In the Developer Preview we gave you access to a set of rich CSS animations that you could use to create your own beautiful transitions within your Metro style app written in HTML/CSS/JS. For the Consumer Preview we dramatically improved these animations by drawing on our experiences in hardware- accelerating IE; now core animations can run independent of the UI thread and entirely on the GPU. We call these independent animations, and they make it easier than ever to create a fast and fluid Metro style design.

The Windows 8 Animation Library is designed to take full advantage of independent animations. If you are creating custom animations I encourage you to use independent animations by using CSS Animation/Transitions of Transforms and Opacity only. 

The traditional way of doing animations with JavaScript puts the work on the UI thread; you just change the coordinates of your object in the DOM, and it redraws. While this is relatively straightforward, it blocks your UI thread and puts the work on your CPU, which is expensive! Here’s what that looks like:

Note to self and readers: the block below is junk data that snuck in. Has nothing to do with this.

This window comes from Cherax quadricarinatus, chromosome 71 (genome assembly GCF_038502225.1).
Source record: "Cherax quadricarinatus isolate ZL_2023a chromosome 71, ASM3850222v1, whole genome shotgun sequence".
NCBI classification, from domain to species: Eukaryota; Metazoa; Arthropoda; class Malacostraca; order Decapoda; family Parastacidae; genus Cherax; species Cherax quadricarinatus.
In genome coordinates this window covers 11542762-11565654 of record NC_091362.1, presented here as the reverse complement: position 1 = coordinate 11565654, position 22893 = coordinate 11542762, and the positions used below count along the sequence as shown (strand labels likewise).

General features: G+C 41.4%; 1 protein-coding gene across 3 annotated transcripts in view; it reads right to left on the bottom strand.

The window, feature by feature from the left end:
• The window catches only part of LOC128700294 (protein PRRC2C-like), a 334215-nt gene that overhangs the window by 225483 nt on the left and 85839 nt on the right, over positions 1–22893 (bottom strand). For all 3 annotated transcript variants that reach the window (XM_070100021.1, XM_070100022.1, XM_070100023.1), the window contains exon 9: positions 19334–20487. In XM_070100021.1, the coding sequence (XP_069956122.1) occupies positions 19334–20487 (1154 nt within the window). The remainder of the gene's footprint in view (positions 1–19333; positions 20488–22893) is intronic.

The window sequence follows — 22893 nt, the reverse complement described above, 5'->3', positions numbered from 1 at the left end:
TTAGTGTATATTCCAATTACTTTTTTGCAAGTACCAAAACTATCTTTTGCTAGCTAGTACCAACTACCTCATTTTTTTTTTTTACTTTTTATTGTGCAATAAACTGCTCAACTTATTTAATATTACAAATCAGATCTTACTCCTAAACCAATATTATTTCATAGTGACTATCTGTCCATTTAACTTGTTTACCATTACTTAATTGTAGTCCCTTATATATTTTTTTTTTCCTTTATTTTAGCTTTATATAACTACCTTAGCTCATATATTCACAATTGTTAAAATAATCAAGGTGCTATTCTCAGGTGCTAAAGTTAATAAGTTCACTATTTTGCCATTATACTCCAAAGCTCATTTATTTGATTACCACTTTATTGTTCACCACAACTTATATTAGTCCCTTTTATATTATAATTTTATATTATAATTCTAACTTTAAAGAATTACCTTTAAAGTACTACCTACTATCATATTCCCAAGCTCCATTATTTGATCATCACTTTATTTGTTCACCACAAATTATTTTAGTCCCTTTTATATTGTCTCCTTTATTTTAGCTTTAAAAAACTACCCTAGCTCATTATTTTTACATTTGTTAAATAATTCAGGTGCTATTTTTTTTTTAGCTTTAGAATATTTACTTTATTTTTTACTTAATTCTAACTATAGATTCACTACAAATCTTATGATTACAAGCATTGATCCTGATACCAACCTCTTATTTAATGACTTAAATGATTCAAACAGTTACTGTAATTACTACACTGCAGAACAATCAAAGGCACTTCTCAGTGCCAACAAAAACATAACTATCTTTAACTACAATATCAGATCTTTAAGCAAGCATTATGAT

<script type="text/javascript">
function doAnimation() {
foo.style.left = parseInt(foo.style.left) + 1 + 'px';
if (foo.style.left != '100px')
{ setTimeout(doMove, 20); }
}

function init() {
foo = document.getElementById('fooObject');
foo.style.left = '0px';
doAnimation();
}
</script>

When you use independent animations they are composed separately from the UI thread, and all the work happens natively on the hardware.

<style>

.doAnimation{
-ms-transition-property: -ms-transform;
-ms-transition-duration: 2s;
-ms-transform: translateX(100px);
}
</style>

Using these animations will result in smooth/glitch-free experiences for your users because these animations are not affected by script running on the UI thread. There is no additional work or markup for you to do. You just keep using the right CSS animations and Windows will do the rest.

For more info on these CSS animations check out:

Debugging improvements

We understand the importance of having first-class debugging support for Metro style apps, and so we made a number of improvements to make this task easier.